One other thing: Handi-wipes do well for a quick cleaning, and spray furniture polish works pretty well for a bike "wax." I like Orange Pledge, myself, because my bike is orange (as everyone knows, it's the fastest color), and it makes my bike smell like an orange. (It's this kind of attention to detail that makes for a superior rider, IMHO.)

I almost never crack the chain, just keep using the homebrew on it. In fact, now that many of the bearings on bikes are sealed (and actually sealed, like with cartridges), there's just not that much to do on 'em.

As one poaster's sig line reads (I forget who, but s/he's got a great sig line), "it ain't a teacup that the Queen gave you, it's a bike." They're made to live outdoors.
 

·
Registered
Joined
·
335 Posts
To the OP. Take heed of Mike T's advice on chain wear. After a year's riding you should replace your chain. So no real need to clean this old worn one.

Mike T.'s advice is pretty good re: the cleaning of the bike...take note of how he cleans the jockey wheels in the rear derailleur. All of that gunk will make your drive train noisy and put the RD slightly out of adjustment as the built up gunk adds thickness.

I learned from a pro mechanic who only used a bucket of hot soapy (Dawn detergent) water, brushes, rags and a hose to rapidly clean bikes.

I personally would never soak my chain in degreaser as that will remove the factory grease dee inside the rollers.

I also find that chain pins are easy and fast to remove/replace...reasonable men may differ :)

Get a good book about bike repair...Zinn or Park...if you are a DIY type.
 

·
Registered
Joined
·
2,078 Posts
Lol. What is this 1970? What chain doesn't come with a master link you just snap off?

Well, op, if your chain doesn't have the master link you snap off then disregard my advice since it will be impossible for you to clean your chain without taking your bike to a LBS.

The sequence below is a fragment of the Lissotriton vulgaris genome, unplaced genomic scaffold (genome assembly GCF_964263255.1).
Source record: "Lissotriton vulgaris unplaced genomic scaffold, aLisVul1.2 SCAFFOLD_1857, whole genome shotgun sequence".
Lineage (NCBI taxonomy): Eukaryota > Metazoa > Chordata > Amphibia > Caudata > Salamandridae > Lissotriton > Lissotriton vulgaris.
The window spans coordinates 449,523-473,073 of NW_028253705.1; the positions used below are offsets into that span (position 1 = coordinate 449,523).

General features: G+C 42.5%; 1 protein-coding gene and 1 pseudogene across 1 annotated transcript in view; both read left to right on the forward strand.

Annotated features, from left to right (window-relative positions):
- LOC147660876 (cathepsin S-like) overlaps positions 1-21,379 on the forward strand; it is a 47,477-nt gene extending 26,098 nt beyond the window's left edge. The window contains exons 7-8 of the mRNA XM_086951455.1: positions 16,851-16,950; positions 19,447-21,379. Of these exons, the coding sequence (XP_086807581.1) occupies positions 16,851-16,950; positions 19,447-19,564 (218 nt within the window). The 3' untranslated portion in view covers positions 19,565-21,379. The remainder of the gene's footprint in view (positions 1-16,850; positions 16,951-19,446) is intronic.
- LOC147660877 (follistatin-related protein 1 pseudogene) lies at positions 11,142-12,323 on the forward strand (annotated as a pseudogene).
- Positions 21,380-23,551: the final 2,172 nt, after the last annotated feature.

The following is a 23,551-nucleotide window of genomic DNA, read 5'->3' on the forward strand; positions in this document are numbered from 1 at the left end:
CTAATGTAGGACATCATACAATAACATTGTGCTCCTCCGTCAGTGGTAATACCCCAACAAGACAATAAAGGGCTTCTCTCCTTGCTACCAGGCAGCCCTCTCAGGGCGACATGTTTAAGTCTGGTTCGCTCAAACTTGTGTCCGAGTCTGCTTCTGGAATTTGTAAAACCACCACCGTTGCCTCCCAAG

On another note, does anyone know where the really sarcastic font is?
Every single Shimano chain.
 

·
A wheelist
Joined
·
11,324 Posts
After a year's riding you should replace your chain.
I can't agree with you there. There are too many variables for this to be the best choice - unless it's just by chance. My current chain (on my #1 bike) is starting its 3rd year of service and I can't measure any wear. That's over at least 5000 miles too, maybe 6. I'm very particular on chain cleaning and re-lubing (hence the web page!) so the chain gets a lot of my attention.

Mike T.'s advice is pretty good re: the cleaning of the bike...take note of how he cleans the jockey wheels in the rear derailleur. All of that gunk will make your drive train noisy and put the RD slightly out of adjustment as the built up gunk adds thickness.
I learned from a pro mechanic who only used a bucket of hot soapy (Dawn detergent) water, brushes, rags and a hose to rapidly clean bikes.
I was already doing this but one year I was in the same motel as legendary mountain bike racer Ned Overend and his mechanic and I watched him wash Ned's bikes many times that week. "Good and fast" was the criteria for the operation. When it's done good and fast then we tend to do it more often than when it's laborious.

I personally would never soak my chain in degreaser as that will remove the factory grease deep inside the rollers.
I don't agree with that statement either. I don't soak mine either but not for that reason. Re-lubing the chain with the correct lube gets new lube where it should be - inside.

Get a good book about bike repair...Zinn or Park...if you are a DIY type.
Great advice. The sites of Park Tool and the late Sheldon Brown are invaluable too - and free.
 

·
Registered
Joined
·
2,507 Posts
I was already doing this but one year I was in the same motel as legendary mountain bike racer Ned Overend and his mechanic and I watched him wash Ned's bikes many times that week. "Good and fast" was the criteria for the operation. When it's done good and fast then we tend to do it more often than when it's laborious.
Sage advice, he was probably doing something like this.
Wash a bike like a pro - YouTube
Listen to what he tells you about his own bike and how to do it.
No reason to pull the chain.
 
  • Like
Reactions: Dave Cutter
1 - 20 of 34 Posts
This is an older thread, you may not receive a response, and could be reviving an old thread. Please consider creating a new thread.
Top